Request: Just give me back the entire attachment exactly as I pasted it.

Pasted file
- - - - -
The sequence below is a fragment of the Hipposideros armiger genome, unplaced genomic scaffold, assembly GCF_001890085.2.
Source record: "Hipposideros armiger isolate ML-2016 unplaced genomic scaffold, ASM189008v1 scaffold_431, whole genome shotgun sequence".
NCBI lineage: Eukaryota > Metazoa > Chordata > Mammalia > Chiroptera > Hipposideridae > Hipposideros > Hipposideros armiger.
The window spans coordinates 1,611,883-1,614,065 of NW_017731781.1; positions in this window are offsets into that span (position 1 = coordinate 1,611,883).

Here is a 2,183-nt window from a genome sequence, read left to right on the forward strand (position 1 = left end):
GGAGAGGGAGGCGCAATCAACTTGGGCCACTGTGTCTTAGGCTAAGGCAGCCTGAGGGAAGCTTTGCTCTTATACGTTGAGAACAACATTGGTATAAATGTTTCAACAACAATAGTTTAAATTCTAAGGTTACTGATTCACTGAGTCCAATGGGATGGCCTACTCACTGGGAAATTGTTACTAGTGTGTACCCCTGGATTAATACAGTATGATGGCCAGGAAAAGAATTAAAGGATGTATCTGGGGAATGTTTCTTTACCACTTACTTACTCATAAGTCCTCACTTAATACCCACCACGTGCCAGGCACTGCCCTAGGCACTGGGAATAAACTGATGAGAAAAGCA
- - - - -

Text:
The sequence below is a fragment of the Hipposideros armiger genome, unplaced genomic scaffold, assembly GCF_001890085.2.
Source record: "Hipposideros armiger isolate ML-2016 unplaced genomic scaffold, ASM189008v1 scaffold_431, whole genome shotgun sequence".
NCBI lineage: Eukaryota > Metazoa > Chordata > Mammalia > Chiroptera > Hipposideridae > Hipposideros > Hipposideros armiger.
The window spans coordinates 1,611,883-1,614,065 of NW_017731781.1; positions in this window are offsets into that span (position 1 = coordinate 1,611,883).

Here is a 2,183-nt window from a genome sequence, read left to right on the forward strand (position 1 = left end):
GGAGAGGGAGGCGCAATCAACTTGGGCCACTGTGTCTTAGGCTAAGGCAGCCTGAGGGAAGCTTTGCTCTTATACGTTGAGAACAACATTGGTATAAATGTTTCAACAACAATAGTTTAAATTCTAAGGTTACTGATTCACTGAGTCCAATGGGATGGCCTACTCACTGGGAAATTGTTACTAGTGTGTACCCCTGGATTAATACAGTATGATGGCCAGGAAAAGAATTAAAGGATGTATCTGGGGAATGTTTCTTTACCACTTACTTACTCATAAGTCCTCACTTAATACCCACCACGTGCCAGGCACTGCCCTAGGCACTGGGAATAAACTGATGAGAAAAGCA